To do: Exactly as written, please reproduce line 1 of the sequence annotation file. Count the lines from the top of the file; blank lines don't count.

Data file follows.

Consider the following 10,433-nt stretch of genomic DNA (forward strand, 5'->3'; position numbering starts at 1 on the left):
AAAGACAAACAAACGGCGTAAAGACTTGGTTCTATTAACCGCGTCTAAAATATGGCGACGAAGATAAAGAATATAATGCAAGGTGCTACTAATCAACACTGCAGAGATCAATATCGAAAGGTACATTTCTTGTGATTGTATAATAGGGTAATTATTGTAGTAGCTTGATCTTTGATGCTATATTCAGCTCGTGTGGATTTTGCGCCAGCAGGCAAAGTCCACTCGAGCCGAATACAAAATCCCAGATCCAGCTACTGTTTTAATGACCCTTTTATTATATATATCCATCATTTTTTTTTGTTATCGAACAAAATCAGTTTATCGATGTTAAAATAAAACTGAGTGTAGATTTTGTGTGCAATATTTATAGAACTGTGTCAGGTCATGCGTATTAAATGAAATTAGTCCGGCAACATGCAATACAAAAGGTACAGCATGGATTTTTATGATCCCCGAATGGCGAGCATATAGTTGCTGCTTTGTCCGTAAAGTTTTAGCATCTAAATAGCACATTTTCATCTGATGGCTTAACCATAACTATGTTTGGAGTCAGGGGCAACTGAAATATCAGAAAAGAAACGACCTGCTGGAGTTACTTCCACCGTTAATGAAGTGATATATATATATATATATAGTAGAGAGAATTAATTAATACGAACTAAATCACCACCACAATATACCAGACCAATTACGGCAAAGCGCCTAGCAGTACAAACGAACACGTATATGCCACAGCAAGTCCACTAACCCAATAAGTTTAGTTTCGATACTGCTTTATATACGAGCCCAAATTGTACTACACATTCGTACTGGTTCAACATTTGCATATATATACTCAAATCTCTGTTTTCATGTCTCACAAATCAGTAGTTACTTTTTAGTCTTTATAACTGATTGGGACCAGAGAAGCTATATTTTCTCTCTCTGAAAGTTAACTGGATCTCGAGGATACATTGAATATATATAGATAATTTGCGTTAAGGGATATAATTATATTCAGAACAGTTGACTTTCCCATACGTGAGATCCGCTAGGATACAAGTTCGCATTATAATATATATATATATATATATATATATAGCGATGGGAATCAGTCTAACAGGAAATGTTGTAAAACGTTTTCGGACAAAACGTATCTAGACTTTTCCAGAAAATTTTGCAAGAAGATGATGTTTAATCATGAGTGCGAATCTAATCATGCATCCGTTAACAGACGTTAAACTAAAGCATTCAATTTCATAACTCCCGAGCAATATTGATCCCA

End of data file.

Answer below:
Consider the following 10,433-nt stretch of genomic DNA (forward strand, 5'->3'; position numbering starts at 1 on the left):